Roth Pierpont’s book is a biography of the counterlife, the creative life. As he says: ‘Art is life, too, you know. Solitude is life, meditation is life, pretending is life, supposition is life, contemplation is life, language is life.’ And now, Roth in his eighties sits in his cottage in the woods of Connecticut, and ‘somehow, pages are piling up… there are notes, thoughts, corrections… He’s written a wonderful account of the American writers who shaped his youth – it’s about them, not about him – but he’s done it just for the pleasure of doing it. He can’t stop writing, can’t stop turning life into words.’ Roth sums up his career with a De Niro impression: ‘You never got me down, Ray. You hear me? You see? You never got me down’ but perhaps a line from the Godfather is more appropriate: ‘I tried to get out… but they pulled me back in.’

Kent’s Categorical Imperative

December 3, 2013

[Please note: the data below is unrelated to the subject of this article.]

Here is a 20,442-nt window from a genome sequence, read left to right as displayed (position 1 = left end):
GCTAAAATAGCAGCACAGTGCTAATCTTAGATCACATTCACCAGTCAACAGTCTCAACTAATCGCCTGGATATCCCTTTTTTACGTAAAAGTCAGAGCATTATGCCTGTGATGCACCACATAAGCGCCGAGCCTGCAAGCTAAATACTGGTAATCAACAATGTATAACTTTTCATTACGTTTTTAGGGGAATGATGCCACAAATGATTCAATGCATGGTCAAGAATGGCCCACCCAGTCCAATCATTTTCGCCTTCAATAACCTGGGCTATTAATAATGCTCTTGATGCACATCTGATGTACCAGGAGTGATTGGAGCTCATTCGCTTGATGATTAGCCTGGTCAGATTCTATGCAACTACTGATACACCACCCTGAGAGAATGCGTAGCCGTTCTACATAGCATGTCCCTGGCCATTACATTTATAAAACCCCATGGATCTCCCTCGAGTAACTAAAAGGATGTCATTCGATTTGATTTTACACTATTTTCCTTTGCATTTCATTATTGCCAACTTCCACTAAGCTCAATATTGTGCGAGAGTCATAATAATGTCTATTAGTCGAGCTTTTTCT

The University of Kent’s writing programme took some heat today over a passage on its website that reads ‘We love great literature and don’t see any reason why our students should not aspire to produce it … We love writing that is full of ideas, but that is also playful, funny and affecting. You won’t write mass-market thrillers or children’s fiction on our programmes.’ That drew a flurry of comments from children’s writers, complaining that the phrasing of Kent’s prospectus implied that the university sees children’s or YA fiction as a somehow ‘lower’ artform. Whoever’s running Kent’s Twitter feed took the criticism in good spirit, replying that ‘Sorry for the slow response. We were writing adult novels’ and later that ‘We are penitent! The offending passage will be removed. As soon as we can work out how to do it… the author of the offending passage will be paraded through Canterbury in chains, pelted with copies of Harry Potter and The Hunger Games.’ The passage has now been changed.